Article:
Summers have a special meaning, and perhaps purpose, for academics, whose lives are structured around the 9-month school year. For this reason, and because of the manifold opportunities for internships and summer schools available to graduate students, summers are a good time for resetting, taking stock, shifting perspectives, and learning — learning, in particular, not just from instruction, or even from structured experience, as might be common during the academic year, but learning for the (noninstrumental) sake of learning, learning from exploration and self-generated curiosity, when there are no deadlines, external pressures, or specific goals to accomplish.
I spent 2 weeks of my summer this year at a program that encouraged this type of learning: the Kavli Summer Institute in Cognitive Neuroscience, known affectionately by many as “Brain Camp.” This year’s Brain Camp, held at the University of California, Santa Barbara, began with one of the institute’s organizers urging us all to think beyond the field’s standard theories and methodologies, the paradigms so commonly used they have become dogma, and the deeply rooted and pervasive assumptions we all in one implicit way or another hold.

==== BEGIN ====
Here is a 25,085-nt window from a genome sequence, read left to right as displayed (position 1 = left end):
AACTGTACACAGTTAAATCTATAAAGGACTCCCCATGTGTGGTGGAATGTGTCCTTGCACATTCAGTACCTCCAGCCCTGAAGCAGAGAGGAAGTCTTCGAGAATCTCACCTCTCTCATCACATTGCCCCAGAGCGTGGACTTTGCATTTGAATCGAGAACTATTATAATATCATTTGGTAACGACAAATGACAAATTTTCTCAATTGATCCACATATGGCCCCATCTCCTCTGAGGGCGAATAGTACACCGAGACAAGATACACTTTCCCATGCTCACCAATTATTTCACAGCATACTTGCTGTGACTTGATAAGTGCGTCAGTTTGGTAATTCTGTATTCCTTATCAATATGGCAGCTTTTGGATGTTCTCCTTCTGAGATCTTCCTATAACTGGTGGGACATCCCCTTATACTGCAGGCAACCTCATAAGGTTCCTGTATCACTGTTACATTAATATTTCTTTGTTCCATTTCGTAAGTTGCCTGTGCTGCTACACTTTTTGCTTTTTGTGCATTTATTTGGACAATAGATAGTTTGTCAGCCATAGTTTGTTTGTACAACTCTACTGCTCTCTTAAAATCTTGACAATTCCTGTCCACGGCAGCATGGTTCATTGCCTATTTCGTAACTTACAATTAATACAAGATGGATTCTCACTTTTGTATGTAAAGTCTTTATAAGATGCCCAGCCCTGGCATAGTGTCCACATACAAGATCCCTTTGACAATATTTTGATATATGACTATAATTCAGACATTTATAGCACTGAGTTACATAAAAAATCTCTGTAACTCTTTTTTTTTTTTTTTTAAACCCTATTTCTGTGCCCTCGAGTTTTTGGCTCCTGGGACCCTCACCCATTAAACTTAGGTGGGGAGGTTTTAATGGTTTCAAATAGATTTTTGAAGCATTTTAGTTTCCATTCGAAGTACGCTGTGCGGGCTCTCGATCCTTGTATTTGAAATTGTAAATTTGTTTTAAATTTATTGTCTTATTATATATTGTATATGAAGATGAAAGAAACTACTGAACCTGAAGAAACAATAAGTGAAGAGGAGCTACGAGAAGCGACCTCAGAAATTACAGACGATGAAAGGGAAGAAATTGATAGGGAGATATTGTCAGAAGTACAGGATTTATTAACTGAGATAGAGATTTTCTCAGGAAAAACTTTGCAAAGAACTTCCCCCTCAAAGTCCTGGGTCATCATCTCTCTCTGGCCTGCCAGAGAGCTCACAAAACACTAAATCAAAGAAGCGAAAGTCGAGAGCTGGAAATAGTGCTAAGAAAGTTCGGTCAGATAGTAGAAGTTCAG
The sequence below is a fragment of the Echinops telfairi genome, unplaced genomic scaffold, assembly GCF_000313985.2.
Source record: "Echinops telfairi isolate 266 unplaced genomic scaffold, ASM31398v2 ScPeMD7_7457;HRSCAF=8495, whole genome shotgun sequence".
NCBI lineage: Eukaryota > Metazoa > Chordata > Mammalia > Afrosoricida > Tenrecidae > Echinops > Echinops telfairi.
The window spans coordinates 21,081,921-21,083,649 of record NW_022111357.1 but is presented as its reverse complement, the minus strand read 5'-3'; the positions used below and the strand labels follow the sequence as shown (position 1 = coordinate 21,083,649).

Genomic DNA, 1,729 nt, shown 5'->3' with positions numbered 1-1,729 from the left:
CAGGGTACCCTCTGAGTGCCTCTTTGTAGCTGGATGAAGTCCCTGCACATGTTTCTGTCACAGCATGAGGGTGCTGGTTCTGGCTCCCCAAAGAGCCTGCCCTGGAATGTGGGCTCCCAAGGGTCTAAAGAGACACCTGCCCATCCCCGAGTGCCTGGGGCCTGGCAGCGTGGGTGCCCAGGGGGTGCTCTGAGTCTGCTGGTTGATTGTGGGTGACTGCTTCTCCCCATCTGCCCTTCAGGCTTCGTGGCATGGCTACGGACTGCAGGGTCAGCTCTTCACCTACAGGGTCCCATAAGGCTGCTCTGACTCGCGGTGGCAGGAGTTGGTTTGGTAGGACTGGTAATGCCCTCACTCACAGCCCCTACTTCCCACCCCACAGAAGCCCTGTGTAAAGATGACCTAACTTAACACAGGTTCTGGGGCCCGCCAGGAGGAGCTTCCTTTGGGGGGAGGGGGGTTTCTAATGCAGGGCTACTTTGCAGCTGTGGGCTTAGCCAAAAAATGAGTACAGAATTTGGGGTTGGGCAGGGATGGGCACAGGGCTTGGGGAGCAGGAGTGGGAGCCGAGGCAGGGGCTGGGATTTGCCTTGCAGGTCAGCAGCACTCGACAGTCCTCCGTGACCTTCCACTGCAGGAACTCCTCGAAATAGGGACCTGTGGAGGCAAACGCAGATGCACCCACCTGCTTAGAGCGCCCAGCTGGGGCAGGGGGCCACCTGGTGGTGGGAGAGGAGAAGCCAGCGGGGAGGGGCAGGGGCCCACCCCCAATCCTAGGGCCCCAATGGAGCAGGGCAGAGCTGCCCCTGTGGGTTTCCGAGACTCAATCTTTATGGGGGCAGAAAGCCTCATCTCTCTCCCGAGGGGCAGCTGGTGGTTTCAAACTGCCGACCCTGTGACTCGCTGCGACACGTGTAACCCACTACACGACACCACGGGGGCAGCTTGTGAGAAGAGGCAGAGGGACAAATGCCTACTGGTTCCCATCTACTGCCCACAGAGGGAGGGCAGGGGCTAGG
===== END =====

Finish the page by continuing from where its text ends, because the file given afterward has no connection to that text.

More generally, this professor warned us of how invasively some of the practices of the day shape our theories in incidental, arbitrary, insidious, and ultimately limiting ways. For instance, the development of hydrologic technology and a cultural context of Victorian ethics arguably informed some of the initial theory about brain function — helping articulate the dynamics of the brain in terms of hierarchy and inhibition, terms that are still very much with us (and perhaps conceptually constraining us) today. Dual-system theories in both psychology and neuroscience are pervasive and almost certainly wrong — reducing the vast, dynamical exchange of information and mutually empowering connectedness among multicomponent biological structures and cognitive systems to binary and anthropomorphic terms of inhibition, control, and competition. Similarly, the modern-day preeminence of computer science has compelled us to (perhaps narrowly) think of the brain principally in terms of networks and computation. Indeed, much contemporary research in psychology and neuroscience presupposes that the brain functions as if it’s a computer — an incredibly useful starting point. But as the “as if” gradually falls away, we mistake the thing we are studying as the object of metaphor, and we complacently accept the arbitrary assumptions implied by using a particular metaphor as empirically founded or logically necessary truth. Our experimental questions and the tools we use to probe them are deeply entrenched in the metaphors we use — a cautionary tale that is particularly important for psychology to heed, as the conceptualization, operationalization, and ultimate scientific study of the mind relies heavily on the ambiguities and arbitrariness of natural language. The conceptual frameworks that such metaphors provide us with can be enormously helpful — vital, even, for science — but these architectural structures become restrictive and damaging once they begin to impede the progression of our thoughts. Every model, every metaphor is wrong and incomplete. Which discrepancies between a brain and a computer are trivial and which meaningful? How can we rectify and integrate the insights we glean from using different metaphors, which often operate at different levels of explanation?